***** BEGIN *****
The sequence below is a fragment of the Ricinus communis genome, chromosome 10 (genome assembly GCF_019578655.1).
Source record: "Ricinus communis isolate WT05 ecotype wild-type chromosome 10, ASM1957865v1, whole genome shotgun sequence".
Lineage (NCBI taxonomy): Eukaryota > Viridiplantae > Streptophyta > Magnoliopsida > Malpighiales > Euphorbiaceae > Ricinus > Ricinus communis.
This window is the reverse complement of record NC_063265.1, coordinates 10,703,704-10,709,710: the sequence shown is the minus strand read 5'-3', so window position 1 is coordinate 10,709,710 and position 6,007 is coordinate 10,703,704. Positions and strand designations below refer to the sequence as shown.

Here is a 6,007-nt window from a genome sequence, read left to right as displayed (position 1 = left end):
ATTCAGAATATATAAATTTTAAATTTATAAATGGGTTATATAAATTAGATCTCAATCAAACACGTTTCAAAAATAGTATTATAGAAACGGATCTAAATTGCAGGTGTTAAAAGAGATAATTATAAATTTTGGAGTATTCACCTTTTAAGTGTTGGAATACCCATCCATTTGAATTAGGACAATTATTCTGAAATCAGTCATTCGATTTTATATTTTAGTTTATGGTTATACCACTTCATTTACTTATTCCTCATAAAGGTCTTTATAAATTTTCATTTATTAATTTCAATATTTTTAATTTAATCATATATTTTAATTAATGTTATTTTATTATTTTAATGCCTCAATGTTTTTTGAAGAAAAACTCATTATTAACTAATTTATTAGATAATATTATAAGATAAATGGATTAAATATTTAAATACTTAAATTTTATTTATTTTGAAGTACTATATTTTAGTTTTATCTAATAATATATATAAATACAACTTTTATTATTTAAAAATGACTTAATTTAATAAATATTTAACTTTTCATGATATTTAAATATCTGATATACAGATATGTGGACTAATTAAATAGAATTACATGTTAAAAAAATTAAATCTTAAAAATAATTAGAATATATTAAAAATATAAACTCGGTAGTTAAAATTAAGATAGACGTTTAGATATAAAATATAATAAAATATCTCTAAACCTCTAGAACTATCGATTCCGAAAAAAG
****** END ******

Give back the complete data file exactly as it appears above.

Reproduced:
The sequence below is a fragment of the Ricinus communis genome, chromosome 10 (genome assembly GCF_019578655.1).
Source record: "Ricinus communis isolate WT05 ecotype wild-type chromosome 10, ASM1957865v1, whole genome shotgun sequence".
Lineage (NCBI taxonomy): Eukaryota > Viridiplantae > Streptophyta > Magnoliopsida > Malpighiales > Euphorbiaceae > Ricinus > Ricinus communis.
This window is the reverse complement of record NC_063265.1, coordinates 10,703,704-10,709,710: the sequence shown is the minus strand read 5'-3', so window position 1 is coordinate 10,709,710 and position 6,007 is coordinate 10,703,704. Positions and strand designations below refer to the sequence as shown.

Here is a 6,007-nt window from a genome sequence, read left to right as displayed (position 1 = left end):
ATTCAGAATATATAAATTTTAAATTTATAAATGGGTTATATAAATTAGATCTCAATCAAACACGTTTCAAAAATAGTATTATAGAAACGGATCTAAATTGCAGGTGTTAAAAGAGATAATTATAAATTTTGGAGTATTCACCTTTTAAGTGTTGGAATACCCATCCATTTGAATTAGGACAATTATTCTGAAATCAGTCATTCGATTTTATATTTTAGTTTATGGTTATACCACTTCATTTACTTATTCCTCATAAAGGTCTTTATAAATTTTCATTTATTAATTTCAATATTTTTAATTTAATCATATATTTTAATTAATGTTATTTTATTATTTTAATGCCTCAATGTTTTTTGAAGAAAAACTCATTATTAACTAATTTATTAGATAATATTATAAGATAAATGGATTAAATATTTAAATACTTAAATTTTATTTATTTTGAAGTACTATATTTTAGTTTTATCTAATAATATATATAAATACAACTTTTATTATTTAAAAATGACTTAATTTAATAAATATTTAACTTTTCATGATATTTAAATATCTGATATACAGATATGTGGACTAATTAAATAGAATTACATGTTAAAAAAATTAAATCTTAAAAATAATTAGAATATATTAAAAATATAAACTCGGTAGTTAAAATTAAGATAGACGTTTAGATATAAAATATAATAAAATATCTCTAAACCTCTAGAACTATCGATTCCGAAAAAAG